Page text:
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Mississippi Power asks PSC to reconsider its settlement agreement

Mississippi Power has asked the Public Service Commission to reconsider the settlement agreement the company said it has reached with multiple parties on the Kemper energy facility. The Public Utilities Staff hasn’t agreed to the settlement and the PSC said it will begin hearings in December.
Mississippi Power has asked the Public Service Commission to reconsider the settlement agreement the company said it has reached with multiple parties on the Kemper energy facility. The Public Utilities Staff hasn’t agreed to the settlement and the PSC said it will begin hearings in December.

Mississippi Power on Friday asked the Mississippi Public Service Commission to take another look at the settlement agreement on the Kemper County energy facility.

After settlement talks broke down, the PSC said last week it would begin hearings Dec. 4 so the parties involved could explain their positions.

The new filing asks the PSC to reconsider whether an appropriate agreement has already been reached.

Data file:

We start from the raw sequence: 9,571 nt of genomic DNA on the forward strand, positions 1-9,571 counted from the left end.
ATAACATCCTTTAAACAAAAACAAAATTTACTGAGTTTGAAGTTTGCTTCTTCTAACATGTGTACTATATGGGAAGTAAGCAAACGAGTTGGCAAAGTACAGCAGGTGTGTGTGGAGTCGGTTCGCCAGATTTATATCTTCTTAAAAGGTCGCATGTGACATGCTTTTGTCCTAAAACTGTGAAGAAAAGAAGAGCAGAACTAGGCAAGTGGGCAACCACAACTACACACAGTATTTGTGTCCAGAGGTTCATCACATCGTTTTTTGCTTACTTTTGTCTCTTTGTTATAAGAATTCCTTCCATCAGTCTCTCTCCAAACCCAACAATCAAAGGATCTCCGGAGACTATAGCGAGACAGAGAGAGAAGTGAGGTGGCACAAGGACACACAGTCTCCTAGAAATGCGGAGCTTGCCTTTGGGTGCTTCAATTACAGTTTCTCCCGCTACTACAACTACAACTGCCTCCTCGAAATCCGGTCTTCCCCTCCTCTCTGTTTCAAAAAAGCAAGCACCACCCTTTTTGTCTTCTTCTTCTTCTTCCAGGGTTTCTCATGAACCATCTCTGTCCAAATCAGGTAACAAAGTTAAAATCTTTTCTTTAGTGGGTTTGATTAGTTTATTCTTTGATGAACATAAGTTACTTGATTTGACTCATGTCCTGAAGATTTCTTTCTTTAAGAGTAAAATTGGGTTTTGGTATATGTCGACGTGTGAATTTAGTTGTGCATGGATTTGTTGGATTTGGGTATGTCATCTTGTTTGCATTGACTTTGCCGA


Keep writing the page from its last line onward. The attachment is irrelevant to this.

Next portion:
The company said it did reach agreement with multiple parties by the deadline. But the company hasn’t been able to come to an agreement with the Public Utilities Staff, which operates under the governor’s office.

The sticking point comes down to rates. The PSC directed Mississippi Power not to increase rates for customers to cover Kemper costs and to reduce rates if possible. Mississippi Power said in its settlement that it would keep rates the same. But the Public Utilities Staff objects to millions in costs and asks that rates be cut.

Mississippi Power said that until June 21 it was on track to recover $3.4 billion in costs for the lignite gasification portion of the $7.5 billion plant. Then the PSC ordered the plant to operate only on natural gas, and the company said it absorbed those costs in addition to more than $3 billion it already had written off.

The company’s filing said the only costs remaining for ratepayers are for the natural gas portion of the facility, which has been in operation for three years, and it can recover those costs without a rate increase.

On Monday, Mississippi Power reported that it also issued a promissory note Friday of up to $150 million to its parent Southern Co. Mississippi Power borrowed $109 million Friday to pay its federal taxes for the quarter ending Sept. 30, the company said.

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